“A big change has been happening under our feet, using services to integrate data dynamically as digital dial tones,” said Esri founder and president Jack Dangermond sharing his vision at the Opening Session of FedGIS. “We can read data from many sources and share it through the cloud to collaborate in new ways. The concept of spatial infrastructure has been around for years. There is a revolution now with how easy it is to share information through services.”
The annual conference in Washington DC hosts government thought leaders, innovators in GIS technology, and experts in many more fields. Dangermond elaborated on the Science of Where, explaining that the science of geography combined with the technology of GIS can be applied to create a more sustainable future. He went on to explain how the availability of data on distributed systems will revolutionize the ways governments make decisions and collaborate.
“We can bring data together, mash it up, and create new understanding,” said Dangermond. “It’s available to everyone in an organization through simple maps on any device. at the high-end, it engages data scientists who apply analytics to drive policy planning and decision making. Distributed systems weave together information across individuals, teams, departments and organizations as well as between local, regional, national and global governments.”
Another highlight of the conference was the Young Professionals Network luncheon, which occurred the first day of the conference. National Geographic’s Vice President of Media Innovation, Kaitlin Yarnell, talked about the importance of crafting a visual story, the impact it can have on one’s career, and its ability to influence within an organization. “When you have a complex story to tell it’s important to break it down in to smaller parts and figure out how to use visuals to make the story more compelling and memorable,” said Yarnell. “Thinking visually helps to see what parts of the story are most important and how to best tell them.” She also took the attendees through the story of how her own role as a cartographer for National Geographic evolved into her status as a well-known and highly respected thought leader in geography worldwide.
Yarnell then shared how National Geographic needed to evolve to reach a new audience with a complex story. To rise to this challenge, she explained that they couldn’t just rely on one channel, but rather needed to take risks and pursue an approach that included a collection of integrated formats; a creative dubstep inspired video, compelling photography, a graphic novel element, and interactive web content. In the end, the approach worked, and Yarnell’s team successfully pushed beyond traditional boundaries by connecting National Geographic with their new and younger target audience while also telling an important, complex, and compelling scientific story.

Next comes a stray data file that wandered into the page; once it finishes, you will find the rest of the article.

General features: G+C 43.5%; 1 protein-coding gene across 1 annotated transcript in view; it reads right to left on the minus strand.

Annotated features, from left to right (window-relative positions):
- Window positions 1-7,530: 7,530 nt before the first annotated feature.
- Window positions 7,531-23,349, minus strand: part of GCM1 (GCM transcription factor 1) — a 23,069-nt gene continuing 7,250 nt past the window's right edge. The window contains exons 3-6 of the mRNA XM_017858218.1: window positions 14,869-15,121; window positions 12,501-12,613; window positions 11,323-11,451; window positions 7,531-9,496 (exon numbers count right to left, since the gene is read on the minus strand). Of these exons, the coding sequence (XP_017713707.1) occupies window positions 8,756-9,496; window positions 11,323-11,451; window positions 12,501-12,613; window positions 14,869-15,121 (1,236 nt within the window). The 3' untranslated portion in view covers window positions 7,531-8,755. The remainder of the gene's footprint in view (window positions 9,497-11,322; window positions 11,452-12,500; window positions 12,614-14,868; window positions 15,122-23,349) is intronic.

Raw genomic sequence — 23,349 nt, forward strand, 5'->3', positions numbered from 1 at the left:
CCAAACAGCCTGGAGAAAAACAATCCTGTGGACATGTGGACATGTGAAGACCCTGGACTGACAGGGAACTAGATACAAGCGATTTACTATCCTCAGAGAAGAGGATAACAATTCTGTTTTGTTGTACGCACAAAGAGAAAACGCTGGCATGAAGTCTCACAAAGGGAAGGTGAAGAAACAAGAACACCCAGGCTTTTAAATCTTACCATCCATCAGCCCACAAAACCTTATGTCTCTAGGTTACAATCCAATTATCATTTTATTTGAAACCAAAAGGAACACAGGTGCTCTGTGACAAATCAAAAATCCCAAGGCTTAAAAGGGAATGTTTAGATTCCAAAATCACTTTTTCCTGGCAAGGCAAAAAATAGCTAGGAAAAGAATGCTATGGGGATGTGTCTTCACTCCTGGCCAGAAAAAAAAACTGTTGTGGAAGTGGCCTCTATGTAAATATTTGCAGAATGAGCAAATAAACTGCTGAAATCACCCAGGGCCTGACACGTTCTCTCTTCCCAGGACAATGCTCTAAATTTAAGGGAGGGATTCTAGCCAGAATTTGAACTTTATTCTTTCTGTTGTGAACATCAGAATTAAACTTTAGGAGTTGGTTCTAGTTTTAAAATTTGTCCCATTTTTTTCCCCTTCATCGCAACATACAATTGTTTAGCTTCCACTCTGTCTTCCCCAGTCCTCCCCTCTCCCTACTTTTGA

To wrap up the session, the luncheon’s organizer, Corianne Jones sat down with Yarnell to chat about what she has learned from building her team and developing her career, and Yarnell had the following advice for the young professionals present on growing their careers:
- Know your strengths. Experiment with many things early on in your career, but once you find what you’re good at, focus on it and use those unique talents to stand out from others.
- Have a personal 30 second elevator speech. Always be ready to quickly share your personal mission, your work, or what your most passionate about and why.
- Sketch out what you’re doing before starting projects. Instead of diving right into digital tools, use simple tools to start brainstorming, like paper and sharpie, and map out your ideas.
Finally, Jones asked what Yarnell looked for in job candidates when hiring: “I look for passion. If someone is passionate about a hobby or other areas besides design, like running marathons or publishing their own blog, I usually ask them more about those type of things. I love learning more about those ‘side interests’ in candidates because it helps me gauge their passion and it demonstrates their level of dedication and determination. And together those elements show me that they truly care about they what they’re doing in life and work, and that type of passion usually means that they have the capacity to deliver great contributions on my team.”
For those in attendance, it was an inspiring glimpse into the mind of a truly innovative professional that takes Jack Dangermond’s passion for the importance of telling a story with maps to heart. Everyone at this year’s FedGIS left with a renewed understanding and enthusiasm for the power of location intelligence, and the ways it can transform decision-making at all levels of the federal government.